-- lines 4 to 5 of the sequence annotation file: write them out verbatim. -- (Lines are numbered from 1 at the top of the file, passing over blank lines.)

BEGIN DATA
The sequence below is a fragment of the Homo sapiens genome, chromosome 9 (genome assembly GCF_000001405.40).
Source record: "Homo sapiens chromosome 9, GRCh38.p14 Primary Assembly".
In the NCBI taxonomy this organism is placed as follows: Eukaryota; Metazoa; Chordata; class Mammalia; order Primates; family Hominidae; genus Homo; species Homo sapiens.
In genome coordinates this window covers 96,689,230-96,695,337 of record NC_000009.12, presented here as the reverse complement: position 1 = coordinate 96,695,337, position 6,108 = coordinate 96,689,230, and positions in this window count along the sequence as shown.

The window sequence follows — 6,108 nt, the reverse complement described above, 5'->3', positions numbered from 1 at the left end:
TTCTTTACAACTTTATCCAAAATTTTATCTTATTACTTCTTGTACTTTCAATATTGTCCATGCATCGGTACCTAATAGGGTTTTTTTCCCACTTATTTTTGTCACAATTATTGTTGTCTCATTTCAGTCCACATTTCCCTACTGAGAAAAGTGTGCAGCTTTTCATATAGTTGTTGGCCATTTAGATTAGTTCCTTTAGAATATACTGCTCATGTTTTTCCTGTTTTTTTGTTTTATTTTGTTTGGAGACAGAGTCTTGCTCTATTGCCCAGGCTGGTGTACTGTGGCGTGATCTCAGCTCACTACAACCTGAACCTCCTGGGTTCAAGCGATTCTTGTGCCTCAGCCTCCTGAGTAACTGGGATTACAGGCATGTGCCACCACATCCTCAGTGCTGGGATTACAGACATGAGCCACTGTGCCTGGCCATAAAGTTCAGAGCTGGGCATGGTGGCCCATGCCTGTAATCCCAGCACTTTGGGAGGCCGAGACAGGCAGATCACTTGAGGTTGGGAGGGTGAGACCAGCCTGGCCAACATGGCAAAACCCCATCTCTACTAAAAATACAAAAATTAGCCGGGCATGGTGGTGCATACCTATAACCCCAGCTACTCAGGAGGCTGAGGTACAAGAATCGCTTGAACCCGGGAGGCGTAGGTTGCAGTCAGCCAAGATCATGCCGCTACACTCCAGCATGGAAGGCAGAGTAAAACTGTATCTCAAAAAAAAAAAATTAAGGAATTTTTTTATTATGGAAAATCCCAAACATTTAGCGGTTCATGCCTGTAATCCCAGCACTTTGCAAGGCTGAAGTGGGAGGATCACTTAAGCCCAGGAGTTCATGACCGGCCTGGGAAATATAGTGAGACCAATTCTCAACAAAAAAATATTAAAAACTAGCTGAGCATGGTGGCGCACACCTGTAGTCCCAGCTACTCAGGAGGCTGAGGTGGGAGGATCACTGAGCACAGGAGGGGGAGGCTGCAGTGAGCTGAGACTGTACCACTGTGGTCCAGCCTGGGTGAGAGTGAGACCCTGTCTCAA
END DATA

In genome coordinates this window covers 96,689,230-96,695,337 of record NC_000009.12, presented here as the reverse complement: position 1 = coordinate 96,695,337, position 6,108 = coordinate 96,689,230, and positions in this window count along the sequence as shown.

The window sequence follows — 6,108 nt, the reverse complement described above, 5'->3', positions numbered from 1 at the left end: